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pipeline we should know about? GRAVES Our next product will be levofloxacin in a 1.5% concentration. This will be preservative-free, because the drug itself is so potent that preservatives are not needed. In addition, it is a broad-spectrum agent that retains the safety profile of the 0.5% solution. Because preservative can interfere with the healing process, we think the 1.5% concentration should prove beneficial for both surgical prophylaxis and the treatment of ocular infections. We think that higher concentration will also help to forestall the development of resistance. A drug so strong that it knocks out infection quickly and completely gives bacteria no opportunity to develop resistance. The 1.5% solution will have that capability. This is of particular importance in ophthalmology, where there is growing concern about bacterial resistance. We are working on the new drug application for this levofloxacin product right now. TOS Other products in development or preparation for market? GRAVES We also have a dry eye product in the pipeline and are obviously excited about that because there is currently no prescription dry eye product available in the US. This is a significant unmet need. TOS Can you tell us more about the dry eye product?
GRAVES Not at this point. But, as many people know, Santen’s hyaluronic acid formulation for dry eye is one of the company’s largest, most successful prescription products in Japan. The product we develop for approval in the US will be similar. TOS Of the considerable body of work now being done concerning the ocular surface, what strikes you as most important? GRAVES We believe future therapies for dry eye and other ocular surface conditions will be etiology-based. Therefore, Santen is very interested in understanding the mechanisms that underlie ocular surface dysfunction. A more developed understanding of the complex mechanisms at play is essential, as are better methodologies by which to identify the disorders. The more accurately we can characterize the disorders, the more effective our treatments will be. It is with etiology-based therapies that I think we will have hope of someday curing the disorders that we are still battling to understand. TOS How do we get to this future of etiology-based therapies? GRAVES It will take a significant investment in basic research. At this point, nearly 15% of Santen’s revenue from sales is invested back into research and development. To focus that research appropriately, we will need to select areas of clinical need on which to concentrate. We can only do that by listening care-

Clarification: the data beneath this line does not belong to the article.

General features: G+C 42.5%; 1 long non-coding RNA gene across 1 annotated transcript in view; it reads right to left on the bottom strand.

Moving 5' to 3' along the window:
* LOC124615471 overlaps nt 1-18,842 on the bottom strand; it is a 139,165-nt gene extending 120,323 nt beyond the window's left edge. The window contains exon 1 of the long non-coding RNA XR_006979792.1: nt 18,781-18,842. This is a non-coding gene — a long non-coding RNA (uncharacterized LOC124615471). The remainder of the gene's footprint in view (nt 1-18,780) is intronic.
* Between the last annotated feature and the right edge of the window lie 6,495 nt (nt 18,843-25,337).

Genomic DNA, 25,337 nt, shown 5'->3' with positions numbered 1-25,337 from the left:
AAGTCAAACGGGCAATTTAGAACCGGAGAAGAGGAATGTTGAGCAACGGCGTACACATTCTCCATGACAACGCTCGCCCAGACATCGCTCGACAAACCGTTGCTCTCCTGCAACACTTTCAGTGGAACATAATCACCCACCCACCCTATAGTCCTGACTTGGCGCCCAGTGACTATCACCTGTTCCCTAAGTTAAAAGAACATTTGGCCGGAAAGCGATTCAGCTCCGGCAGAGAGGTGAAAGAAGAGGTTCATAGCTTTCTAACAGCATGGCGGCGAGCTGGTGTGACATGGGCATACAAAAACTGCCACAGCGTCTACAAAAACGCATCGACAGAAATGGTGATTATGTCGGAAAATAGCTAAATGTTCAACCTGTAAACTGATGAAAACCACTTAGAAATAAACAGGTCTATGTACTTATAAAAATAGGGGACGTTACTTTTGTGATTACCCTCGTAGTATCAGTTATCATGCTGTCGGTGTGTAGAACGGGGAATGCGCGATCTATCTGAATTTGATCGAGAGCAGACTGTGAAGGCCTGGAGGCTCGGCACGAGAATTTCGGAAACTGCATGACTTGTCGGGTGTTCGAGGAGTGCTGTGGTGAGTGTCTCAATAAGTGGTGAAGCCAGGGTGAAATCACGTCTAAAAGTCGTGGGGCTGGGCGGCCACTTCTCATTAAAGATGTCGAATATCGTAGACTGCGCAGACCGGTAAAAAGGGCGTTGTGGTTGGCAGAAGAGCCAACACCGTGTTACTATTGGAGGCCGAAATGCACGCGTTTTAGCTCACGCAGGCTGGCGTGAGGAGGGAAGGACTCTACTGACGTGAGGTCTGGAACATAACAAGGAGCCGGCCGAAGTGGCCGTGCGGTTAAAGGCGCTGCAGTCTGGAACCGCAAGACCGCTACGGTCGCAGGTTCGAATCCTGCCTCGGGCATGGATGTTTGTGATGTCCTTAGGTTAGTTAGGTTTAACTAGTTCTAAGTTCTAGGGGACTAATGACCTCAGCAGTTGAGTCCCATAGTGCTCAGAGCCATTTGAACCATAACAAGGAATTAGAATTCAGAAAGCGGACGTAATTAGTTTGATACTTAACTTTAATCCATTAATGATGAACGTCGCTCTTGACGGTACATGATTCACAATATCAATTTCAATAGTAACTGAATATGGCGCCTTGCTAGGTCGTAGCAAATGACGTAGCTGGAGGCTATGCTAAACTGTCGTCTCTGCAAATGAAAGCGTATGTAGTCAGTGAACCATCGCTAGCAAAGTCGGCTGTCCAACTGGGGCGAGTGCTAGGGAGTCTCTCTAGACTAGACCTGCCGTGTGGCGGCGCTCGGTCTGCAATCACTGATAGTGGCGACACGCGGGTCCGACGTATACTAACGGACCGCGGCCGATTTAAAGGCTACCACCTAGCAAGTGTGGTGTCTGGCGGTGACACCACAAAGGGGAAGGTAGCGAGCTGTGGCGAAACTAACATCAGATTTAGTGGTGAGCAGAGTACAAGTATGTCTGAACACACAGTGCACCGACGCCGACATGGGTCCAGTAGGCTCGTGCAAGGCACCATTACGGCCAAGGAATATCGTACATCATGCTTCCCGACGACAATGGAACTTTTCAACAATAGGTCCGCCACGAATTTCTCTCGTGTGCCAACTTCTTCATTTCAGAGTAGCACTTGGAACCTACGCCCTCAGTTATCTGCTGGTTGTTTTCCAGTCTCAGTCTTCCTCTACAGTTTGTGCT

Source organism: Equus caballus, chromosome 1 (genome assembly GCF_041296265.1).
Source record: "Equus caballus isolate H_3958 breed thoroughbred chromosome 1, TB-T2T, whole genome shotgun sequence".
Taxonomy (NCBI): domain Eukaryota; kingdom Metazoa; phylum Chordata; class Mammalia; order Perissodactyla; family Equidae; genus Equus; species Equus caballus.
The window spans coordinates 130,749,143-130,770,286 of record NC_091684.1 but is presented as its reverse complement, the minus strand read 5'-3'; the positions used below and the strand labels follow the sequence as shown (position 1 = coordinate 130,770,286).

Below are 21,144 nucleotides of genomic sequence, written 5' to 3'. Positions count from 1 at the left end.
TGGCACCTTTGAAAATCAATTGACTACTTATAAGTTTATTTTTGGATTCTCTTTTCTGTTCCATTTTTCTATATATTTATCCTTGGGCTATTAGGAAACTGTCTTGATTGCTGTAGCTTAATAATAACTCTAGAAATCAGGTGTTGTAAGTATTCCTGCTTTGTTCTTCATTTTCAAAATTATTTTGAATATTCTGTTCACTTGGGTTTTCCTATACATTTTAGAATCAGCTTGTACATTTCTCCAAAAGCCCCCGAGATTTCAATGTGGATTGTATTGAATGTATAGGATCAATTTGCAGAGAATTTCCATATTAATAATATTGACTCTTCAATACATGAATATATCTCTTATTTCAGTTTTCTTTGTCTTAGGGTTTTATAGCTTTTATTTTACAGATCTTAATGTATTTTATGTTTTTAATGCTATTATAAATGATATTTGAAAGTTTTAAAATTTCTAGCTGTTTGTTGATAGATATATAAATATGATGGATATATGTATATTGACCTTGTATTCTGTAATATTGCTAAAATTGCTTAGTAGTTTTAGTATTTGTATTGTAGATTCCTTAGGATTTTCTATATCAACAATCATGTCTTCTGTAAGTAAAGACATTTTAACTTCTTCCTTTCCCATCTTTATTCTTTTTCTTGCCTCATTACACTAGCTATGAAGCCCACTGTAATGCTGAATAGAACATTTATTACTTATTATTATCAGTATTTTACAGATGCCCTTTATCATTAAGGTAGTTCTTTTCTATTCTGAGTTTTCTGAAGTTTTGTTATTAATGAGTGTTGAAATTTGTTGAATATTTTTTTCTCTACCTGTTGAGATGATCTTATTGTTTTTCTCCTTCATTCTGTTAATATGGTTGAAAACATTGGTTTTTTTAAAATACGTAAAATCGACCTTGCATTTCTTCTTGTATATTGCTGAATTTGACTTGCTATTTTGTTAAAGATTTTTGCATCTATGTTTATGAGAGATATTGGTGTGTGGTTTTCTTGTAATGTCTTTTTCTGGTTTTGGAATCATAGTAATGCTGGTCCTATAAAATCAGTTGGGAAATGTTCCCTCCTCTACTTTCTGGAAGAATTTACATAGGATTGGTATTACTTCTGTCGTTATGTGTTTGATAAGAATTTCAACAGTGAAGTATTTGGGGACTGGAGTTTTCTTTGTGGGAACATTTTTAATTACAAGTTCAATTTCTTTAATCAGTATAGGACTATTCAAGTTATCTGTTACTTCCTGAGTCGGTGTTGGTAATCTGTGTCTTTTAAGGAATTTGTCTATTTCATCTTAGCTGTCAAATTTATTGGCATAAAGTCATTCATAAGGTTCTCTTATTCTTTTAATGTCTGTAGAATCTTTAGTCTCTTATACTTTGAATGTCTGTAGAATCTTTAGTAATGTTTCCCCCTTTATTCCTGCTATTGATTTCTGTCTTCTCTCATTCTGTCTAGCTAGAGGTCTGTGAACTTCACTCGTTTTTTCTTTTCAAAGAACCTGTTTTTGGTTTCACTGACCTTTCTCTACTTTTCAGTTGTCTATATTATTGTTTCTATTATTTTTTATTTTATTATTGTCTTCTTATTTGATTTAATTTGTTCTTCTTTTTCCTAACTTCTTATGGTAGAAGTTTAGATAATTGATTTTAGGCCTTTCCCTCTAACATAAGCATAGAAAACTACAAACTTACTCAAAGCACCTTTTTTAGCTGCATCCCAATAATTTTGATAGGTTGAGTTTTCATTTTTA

fully to the physicians who are seeing and treating patients. To that end, we encourage and maintain an open dialogue with the key thought leaders in ophthalmology. One advantage of being a smaller company (at least in the US) is that we can listen better. When ophthalmologists meet with us, we can convene all levels of the company in a single room. This allows thought leaders from both sides of the table to communicate directly. We can also act on what we hear quickly, without having to shepherd fresh ideas through multiple layers of bureaucracy. The relative immediacy of the process is not only gratifying to us, it’s exciting to the ophthalmologists with whom we work. TOS What is next for you? GRAVES Clearly, my challenge is to solidify the success of Santen in the US. My focus is to advance our corporate image as a company that is not only dedicated to ophthalmology but one that partners with—and really listens to—ophthalmologists and ophthalmic researchers. By listening to these experts, we’re advancing our understanding of patients’ needs, physicians’ needs, and disease mechanisms. I use the word “listen” a lot to describe what I try to do both in working with thought leaders and in working with our management team at Santen. I think it is by truly listening and acting upon what we hear that we will take Santen to the next level. 䢇